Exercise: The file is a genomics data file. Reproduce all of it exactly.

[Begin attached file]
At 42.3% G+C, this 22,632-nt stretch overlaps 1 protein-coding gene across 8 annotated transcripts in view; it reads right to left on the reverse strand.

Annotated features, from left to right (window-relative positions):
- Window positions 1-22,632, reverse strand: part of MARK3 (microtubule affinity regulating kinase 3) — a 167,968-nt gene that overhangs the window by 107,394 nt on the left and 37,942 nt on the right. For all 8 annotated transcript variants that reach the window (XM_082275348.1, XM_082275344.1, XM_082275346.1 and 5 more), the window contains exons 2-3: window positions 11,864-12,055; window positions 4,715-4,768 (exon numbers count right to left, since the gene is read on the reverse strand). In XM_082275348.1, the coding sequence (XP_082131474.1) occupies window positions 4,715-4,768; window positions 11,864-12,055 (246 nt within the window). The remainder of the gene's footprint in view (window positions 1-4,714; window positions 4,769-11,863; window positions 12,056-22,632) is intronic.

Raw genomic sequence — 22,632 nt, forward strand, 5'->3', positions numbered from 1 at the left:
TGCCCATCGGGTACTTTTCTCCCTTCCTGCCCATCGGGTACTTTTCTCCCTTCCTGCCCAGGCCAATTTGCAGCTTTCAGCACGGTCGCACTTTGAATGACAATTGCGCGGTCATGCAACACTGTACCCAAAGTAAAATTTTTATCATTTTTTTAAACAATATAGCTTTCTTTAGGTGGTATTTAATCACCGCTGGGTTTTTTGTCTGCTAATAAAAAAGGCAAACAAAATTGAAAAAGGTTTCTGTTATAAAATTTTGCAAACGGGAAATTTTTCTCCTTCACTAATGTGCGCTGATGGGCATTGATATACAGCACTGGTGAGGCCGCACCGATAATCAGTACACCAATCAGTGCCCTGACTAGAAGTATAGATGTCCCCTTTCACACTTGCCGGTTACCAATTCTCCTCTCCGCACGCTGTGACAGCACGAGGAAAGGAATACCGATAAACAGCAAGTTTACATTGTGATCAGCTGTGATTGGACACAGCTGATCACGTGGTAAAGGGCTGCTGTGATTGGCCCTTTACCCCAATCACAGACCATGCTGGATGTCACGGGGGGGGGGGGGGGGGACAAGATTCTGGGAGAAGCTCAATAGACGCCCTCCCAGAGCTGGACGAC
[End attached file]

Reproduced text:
At 42.3% G+C, this 22,632-nt stretch overlaps 1 protein-coding gene across 8 annotated transcripts in view; it reads right to left on the reverse strand.

Annotated features, from left to right (window-relative positions):
- Window positions 1-22,632, reverse strand: part of MARK3 (microtubule affinity regulating kinase 3) — a 167,968-nt gene that overhangs the window by 107,394 nt on the left and 37,942 nt on the right. For all 8 annotated transcript variants that reach the window (XM_082275348.1, XM_082275344.1, XM_082275346.1 and 5 more), the window contains exons 2-3: window positions 11,864-12,055; window positions 4,715-4,768 (exon numbers count right to left, since the gene is read on the reverse strand). In XM_082275348.1, the coding sequence (XP_082131474.1) occupies window positions 4,715-4,768; window positions 11,864-12,055 (246 nt within the window). The remainder of the gene's footprint in view (window positions 1-4,714; window positions 4,769-11,863; window positions 12,056-22,632) is intronic.

Raw genomic sequence — 22,632 nt, forward strand, 5'->3', positions numbered from 1 at the left:
TGCCCATCGGGTACTTTTCTCCCTTCCTGCCCATCGGGTACTTTTCTCCCTTCCTGCCCAGGCCAATTTGCAGCTTTCAGCACGGTCGCACTTTGAATGACAATTGCGCGGTCATGCAACACTGTACCCAAAGTAAAATTTTTATCATTTTTTTAAACAATATAGCTTTCTTTAGGTGGTATTTAATCACCGCTGGGTTTTTTGTCTGCTAATAAAAAAGGCAAACAAAATTGAAAAAGGTTTCTGTTATAAAATTTTGCAAACGGGAAATTTTTCTCCTTCACTAATGTGCGCTGATGGGCATTGATATACAGCACTGGTGAGGCCGCACCGATAATCAGTACACCAATCAGTGCCCTGACTAGAAGTATAGATGTCCCCTTTCACACTTGCCGGTTACCAATTCTCCTCTCCGCACGCTGTGACAGCACGAGGAAAGGAATACCGATAAACAGCAAGTTTACATTGTGATCAGCTGTGATTGGACACAGCTGATCACGTGGTAAAGGGCTGCTGTGATTGGCCCTTTACCCCAATCACAGACCATGCTGGATGTCACGGGGGGGGGGGGGGGGGACAAGATTCTGGGAGAAGCTCAATAGACGCCCTCCCAGAGCTGGACGAC